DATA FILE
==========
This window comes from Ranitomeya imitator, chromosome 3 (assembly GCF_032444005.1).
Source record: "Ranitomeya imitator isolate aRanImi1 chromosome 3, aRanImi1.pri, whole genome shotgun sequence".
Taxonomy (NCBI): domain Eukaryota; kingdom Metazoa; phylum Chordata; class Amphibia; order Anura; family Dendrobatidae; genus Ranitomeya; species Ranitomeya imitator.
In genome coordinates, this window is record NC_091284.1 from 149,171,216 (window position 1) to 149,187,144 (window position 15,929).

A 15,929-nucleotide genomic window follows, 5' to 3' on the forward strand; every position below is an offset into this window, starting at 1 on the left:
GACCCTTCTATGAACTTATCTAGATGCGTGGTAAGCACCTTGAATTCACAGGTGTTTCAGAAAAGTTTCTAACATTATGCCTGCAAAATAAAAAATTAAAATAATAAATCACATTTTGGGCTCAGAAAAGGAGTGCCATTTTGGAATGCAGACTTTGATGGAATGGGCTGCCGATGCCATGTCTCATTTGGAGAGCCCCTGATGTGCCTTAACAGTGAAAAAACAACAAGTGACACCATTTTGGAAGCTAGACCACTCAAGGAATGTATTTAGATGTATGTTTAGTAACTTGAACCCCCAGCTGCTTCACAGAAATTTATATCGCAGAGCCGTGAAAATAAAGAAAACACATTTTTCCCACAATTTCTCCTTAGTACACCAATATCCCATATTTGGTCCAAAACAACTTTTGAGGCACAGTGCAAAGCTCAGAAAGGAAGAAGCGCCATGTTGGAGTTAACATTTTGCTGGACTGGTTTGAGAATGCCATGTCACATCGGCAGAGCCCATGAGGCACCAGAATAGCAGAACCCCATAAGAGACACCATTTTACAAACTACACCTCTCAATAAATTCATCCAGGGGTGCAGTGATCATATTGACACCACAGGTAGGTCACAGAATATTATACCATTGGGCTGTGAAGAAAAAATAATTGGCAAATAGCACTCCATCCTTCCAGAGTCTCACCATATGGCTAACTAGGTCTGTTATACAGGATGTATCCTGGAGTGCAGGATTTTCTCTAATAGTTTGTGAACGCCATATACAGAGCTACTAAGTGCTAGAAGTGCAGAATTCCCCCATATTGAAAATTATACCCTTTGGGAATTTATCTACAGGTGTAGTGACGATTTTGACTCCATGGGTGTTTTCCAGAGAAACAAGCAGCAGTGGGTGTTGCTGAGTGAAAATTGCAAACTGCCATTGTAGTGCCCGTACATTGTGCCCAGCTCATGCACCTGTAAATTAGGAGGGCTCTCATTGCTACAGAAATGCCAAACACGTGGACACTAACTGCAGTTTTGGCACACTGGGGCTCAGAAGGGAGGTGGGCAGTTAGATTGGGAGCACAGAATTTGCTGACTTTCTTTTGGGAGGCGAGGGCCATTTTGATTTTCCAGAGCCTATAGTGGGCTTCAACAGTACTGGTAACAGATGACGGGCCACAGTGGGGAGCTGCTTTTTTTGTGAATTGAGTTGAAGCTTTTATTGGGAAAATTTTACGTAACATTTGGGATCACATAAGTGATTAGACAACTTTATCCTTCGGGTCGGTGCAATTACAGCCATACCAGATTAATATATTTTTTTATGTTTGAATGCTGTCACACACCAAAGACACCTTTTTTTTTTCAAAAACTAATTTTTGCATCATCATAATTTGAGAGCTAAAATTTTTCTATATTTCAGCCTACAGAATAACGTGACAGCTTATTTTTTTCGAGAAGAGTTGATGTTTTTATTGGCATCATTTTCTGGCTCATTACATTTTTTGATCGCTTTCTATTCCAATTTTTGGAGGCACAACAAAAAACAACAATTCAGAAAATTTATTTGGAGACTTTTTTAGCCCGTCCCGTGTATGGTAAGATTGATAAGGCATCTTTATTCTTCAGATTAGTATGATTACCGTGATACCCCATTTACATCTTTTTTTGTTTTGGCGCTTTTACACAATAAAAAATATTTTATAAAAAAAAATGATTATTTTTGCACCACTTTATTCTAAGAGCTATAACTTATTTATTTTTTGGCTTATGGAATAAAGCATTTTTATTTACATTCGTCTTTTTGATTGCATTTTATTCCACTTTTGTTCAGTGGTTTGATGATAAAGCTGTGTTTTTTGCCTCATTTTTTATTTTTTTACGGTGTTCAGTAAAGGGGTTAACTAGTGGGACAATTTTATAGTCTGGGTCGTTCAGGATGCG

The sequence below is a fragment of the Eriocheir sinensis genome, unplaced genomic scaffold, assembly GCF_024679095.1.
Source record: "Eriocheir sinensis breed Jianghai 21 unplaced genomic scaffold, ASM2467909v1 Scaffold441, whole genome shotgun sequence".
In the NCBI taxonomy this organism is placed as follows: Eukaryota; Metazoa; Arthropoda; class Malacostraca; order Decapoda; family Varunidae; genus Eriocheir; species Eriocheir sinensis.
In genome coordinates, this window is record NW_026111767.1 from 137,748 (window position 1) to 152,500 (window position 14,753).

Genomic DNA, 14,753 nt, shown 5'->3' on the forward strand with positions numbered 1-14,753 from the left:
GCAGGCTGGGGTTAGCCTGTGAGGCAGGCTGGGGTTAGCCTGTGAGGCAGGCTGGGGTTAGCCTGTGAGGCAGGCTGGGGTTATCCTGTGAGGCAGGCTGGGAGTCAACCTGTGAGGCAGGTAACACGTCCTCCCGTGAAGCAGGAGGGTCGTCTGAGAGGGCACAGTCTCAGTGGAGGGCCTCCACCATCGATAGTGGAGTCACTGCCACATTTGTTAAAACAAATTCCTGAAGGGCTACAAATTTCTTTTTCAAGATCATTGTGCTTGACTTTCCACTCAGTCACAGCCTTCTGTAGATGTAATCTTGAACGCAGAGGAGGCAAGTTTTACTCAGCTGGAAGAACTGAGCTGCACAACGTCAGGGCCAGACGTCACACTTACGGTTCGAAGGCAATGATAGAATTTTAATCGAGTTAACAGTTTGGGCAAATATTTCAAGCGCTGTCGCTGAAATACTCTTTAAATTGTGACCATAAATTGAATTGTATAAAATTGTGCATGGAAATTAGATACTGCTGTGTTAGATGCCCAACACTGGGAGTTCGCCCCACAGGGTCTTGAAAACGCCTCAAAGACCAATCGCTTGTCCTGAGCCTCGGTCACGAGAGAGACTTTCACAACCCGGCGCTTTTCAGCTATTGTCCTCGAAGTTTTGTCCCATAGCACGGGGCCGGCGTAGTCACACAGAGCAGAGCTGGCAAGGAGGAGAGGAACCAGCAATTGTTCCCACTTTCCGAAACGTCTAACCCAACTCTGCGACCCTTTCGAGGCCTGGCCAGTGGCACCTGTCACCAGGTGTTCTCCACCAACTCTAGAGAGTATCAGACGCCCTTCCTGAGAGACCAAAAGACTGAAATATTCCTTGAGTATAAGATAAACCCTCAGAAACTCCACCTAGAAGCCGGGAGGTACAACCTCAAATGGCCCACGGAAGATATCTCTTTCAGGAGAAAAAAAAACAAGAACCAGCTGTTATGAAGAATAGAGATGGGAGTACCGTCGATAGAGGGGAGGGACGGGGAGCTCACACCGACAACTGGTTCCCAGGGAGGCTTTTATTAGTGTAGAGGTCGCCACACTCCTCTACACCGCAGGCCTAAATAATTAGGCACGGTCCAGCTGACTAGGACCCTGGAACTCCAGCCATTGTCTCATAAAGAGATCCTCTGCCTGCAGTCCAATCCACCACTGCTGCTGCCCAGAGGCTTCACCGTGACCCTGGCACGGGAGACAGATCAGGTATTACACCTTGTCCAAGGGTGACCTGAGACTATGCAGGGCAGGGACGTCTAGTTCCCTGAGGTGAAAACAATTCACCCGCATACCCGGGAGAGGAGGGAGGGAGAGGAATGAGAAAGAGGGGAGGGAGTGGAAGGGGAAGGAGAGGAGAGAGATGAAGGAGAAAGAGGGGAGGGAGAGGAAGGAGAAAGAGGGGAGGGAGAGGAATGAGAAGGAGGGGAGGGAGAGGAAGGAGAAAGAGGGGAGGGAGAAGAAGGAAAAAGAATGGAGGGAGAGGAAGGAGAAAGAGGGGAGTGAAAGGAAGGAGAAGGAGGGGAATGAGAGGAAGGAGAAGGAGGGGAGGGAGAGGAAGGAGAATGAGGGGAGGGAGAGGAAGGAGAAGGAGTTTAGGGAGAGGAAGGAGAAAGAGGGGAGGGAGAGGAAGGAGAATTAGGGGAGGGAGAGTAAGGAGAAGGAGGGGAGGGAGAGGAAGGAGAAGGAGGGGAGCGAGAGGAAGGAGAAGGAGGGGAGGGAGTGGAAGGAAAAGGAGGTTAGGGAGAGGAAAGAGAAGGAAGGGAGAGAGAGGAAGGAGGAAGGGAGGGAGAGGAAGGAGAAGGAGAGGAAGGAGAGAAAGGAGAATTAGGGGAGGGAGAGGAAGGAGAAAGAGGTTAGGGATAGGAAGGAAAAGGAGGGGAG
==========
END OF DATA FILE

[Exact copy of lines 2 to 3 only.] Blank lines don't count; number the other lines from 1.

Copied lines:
Source record: "Ranitomeya imitator isolate aRanImi1 chromosome 3, aRanImi1.pri, whole genome shotgun sequence".
Taxonomy (NCBI): domain Eukaryota; kingdom Metazoa; phylum Chordata; class Amphibia; order Anura; family Dendrobatidae; genus Ranitomeya; species Ranitomeya imitator.